After that, I was part of the migration of Lindy hoppers to D.C. for the International Lindy Hop Championships. It was both humbling and inspiring watching the competitions and performances up close and personal, and the social dancing was probably the best I’ve had across an event. Even though I tend to prefer events with more dancing than watching, I’d definitely recommend going to a big competition event like ILHC at least once since it’s a special experience. Of course if you’re really into competing, you shouldn’t miss it. For some highlights and sound advice on expectations at dance events, watch this vlog post by Mikey Pedroza. Israelis – see if you can spot a familiar face in the video ;)

Max & Annie, together again! Copyright Andrew Fritz - www.fritztech.com

Max & Annie, together again!
Copyright Andrew Fritz – www.fritztech.com

The next weekend I kept travelling south and went to The Lindustrial Revolution in Charlottesville, VA. It was refreshing visiting a scene that was completely new to me. I signed up for it not knowing a single person who’d be there and left with a bunch of new friends.

I’m always excited to learn new things at workshops when I can, and this event had good ones. We had Michael and Jaya and Mike and Laura who all had us working hard to earn our social dancing nights. Another thing I learned thanks to the event is what steampunk is, since there was a themed dance night and costume competition. Apparently, pairing Victorian fashion with industrial inspired accessories is a thing.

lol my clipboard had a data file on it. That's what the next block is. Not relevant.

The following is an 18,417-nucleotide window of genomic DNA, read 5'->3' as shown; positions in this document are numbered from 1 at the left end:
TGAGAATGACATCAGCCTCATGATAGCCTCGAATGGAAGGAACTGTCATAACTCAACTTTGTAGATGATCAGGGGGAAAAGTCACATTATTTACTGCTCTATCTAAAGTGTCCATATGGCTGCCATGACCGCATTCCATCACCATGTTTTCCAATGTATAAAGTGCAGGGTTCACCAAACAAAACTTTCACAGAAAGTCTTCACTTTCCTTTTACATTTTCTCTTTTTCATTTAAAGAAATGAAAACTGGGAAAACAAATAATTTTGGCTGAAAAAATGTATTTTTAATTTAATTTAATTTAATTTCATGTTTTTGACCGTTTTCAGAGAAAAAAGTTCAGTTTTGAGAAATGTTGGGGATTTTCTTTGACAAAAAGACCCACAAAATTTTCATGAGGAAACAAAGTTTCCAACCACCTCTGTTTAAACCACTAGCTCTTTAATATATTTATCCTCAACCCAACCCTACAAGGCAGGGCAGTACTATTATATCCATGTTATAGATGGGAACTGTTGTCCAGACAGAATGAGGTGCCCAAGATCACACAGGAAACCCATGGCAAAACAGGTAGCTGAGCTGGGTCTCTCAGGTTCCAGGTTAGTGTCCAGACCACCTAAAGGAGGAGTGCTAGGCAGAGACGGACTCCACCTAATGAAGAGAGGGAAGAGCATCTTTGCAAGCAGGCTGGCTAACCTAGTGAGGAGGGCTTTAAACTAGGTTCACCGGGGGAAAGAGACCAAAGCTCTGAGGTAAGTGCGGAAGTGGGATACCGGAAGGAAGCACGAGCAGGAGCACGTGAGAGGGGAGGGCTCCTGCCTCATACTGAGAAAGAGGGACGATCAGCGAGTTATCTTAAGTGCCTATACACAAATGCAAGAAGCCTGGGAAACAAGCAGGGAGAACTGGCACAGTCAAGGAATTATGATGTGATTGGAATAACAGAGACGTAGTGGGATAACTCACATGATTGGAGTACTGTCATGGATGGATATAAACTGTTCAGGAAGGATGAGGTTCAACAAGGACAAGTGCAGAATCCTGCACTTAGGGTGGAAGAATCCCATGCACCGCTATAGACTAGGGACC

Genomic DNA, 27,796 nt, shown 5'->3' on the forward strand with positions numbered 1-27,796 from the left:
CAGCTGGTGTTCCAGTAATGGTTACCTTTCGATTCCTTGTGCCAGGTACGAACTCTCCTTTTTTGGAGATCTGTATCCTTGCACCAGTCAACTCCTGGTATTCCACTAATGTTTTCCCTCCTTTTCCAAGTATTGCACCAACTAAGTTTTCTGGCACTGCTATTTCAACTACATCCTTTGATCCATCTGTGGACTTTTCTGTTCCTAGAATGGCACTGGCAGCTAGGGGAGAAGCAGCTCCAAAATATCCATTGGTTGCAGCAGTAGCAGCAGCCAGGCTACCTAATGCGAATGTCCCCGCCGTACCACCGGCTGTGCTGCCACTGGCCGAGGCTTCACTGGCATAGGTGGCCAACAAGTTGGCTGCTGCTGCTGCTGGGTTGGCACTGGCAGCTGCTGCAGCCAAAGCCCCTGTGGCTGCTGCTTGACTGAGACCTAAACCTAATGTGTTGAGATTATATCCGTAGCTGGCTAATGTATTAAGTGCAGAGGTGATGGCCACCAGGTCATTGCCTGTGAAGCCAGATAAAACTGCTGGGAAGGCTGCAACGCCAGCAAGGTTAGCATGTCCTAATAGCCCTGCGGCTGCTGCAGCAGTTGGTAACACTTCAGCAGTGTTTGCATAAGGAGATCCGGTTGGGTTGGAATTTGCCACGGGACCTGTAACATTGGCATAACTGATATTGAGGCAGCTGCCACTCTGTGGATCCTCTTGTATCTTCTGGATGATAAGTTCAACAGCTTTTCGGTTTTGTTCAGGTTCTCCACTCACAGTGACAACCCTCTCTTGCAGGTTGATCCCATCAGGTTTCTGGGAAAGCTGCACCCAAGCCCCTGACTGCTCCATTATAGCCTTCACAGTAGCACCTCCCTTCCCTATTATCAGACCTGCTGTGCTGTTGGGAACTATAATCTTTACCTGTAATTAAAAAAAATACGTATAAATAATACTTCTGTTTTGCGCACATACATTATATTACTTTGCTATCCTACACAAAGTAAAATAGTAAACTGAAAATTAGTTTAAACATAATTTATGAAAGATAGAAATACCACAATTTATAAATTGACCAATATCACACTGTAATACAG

I took part in the Jack & Jill, with the prelims being at the first party of the event. Like I said before, I didn’t know anyone there and no one knew me. No joke, when my name got called the only ones cheering for me were crickets. But that was actually one of the best things about the experience for me, as it made practically pressure free. I was just there to have fun and dance with new people.

I made it to finals (yay!), and though I was a tad nervous this time, I managed to not fall on my face during spotlights. We didn’t place, but like I’ve written about before, that’s not what mattered. I felt pretty good after the competition, because I could feel the difference from the last couple of Jack & Jills I’ve taken part in. It was like all those little influences from the past few weeks of dancing in new places had began to settle in and become a part of my dancing. I had fun and I gave it the best I could under pressure, which felt significantly better than past experiences. In the competition against myself, I had won. (I know, I know – cue gagging sound effects…)

Anyway, what I can take out of all this is, if you have the opportunity to go dancing in new places – do it! You’ll meet new friends, discover new aspects of the dance and improve your dancing. Even if it’s not some big event. When travelling to a new city, find out ahead of time it they have swing dancing, and plan to go. Especially if you don’t know anyone there.

Have you had the chance to dance in a far away scene? How, if at all, do you feel it improved your dancing? Feed the comment box!